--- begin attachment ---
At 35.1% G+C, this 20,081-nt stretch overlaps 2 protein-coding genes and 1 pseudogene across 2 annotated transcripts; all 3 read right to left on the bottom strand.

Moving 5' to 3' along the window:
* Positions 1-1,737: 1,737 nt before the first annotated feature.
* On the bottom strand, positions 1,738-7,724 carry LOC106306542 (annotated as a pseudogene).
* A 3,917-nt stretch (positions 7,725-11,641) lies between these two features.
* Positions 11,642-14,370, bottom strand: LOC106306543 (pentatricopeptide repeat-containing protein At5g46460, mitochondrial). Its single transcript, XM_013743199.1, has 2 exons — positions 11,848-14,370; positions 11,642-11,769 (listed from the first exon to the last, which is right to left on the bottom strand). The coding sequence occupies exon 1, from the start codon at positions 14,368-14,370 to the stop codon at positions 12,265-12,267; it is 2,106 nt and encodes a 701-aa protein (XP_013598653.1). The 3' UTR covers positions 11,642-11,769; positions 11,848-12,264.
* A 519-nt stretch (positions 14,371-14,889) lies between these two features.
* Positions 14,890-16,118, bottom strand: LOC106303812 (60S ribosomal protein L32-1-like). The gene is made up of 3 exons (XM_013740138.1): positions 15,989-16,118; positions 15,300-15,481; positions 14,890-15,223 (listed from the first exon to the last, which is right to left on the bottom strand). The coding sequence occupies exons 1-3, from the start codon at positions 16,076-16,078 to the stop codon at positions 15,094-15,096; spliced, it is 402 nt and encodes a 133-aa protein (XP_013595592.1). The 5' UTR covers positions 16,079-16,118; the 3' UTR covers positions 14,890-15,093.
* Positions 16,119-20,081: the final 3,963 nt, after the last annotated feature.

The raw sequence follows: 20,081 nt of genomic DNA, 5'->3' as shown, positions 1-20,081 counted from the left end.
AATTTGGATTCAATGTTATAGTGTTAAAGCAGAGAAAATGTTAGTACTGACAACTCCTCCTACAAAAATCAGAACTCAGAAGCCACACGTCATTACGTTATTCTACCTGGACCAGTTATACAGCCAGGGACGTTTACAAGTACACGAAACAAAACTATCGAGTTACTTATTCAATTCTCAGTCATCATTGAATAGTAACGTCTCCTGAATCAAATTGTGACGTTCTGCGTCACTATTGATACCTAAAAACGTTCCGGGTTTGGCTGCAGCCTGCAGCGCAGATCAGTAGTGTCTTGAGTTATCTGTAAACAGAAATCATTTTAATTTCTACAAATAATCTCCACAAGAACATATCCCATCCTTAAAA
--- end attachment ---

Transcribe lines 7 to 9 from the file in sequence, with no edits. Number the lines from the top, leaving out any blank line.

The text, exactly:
* A 519-nt stretch (positions 14,371-14,889) lies between these two features.
* Positions 14,890-16,118, bottom strand: LOC106303812 (60S ribosomal protein L32-1-like). The gene is made up of 3 exons (XM_013740138.1): positions 15,989-16,118; positions 15,300-15,481; positions 14,890-15,223 (listed from the first exon to the last, which is right to left on the bottom strand). The coding sequence occupies exons 1-3, from the start codon at positions 16,076-16,078 to the stop codon at positions 15,094-15,096; spliced, it is 402 nt and encodes a 133-aa protein (XP_013595592.1). The 5' UTR covers positions 16,079-16,118; the 3' UTR covers positions 14,890-15,093.
* Positions 16,119-20,081: the final 3,963 nt, after the last annotated feature.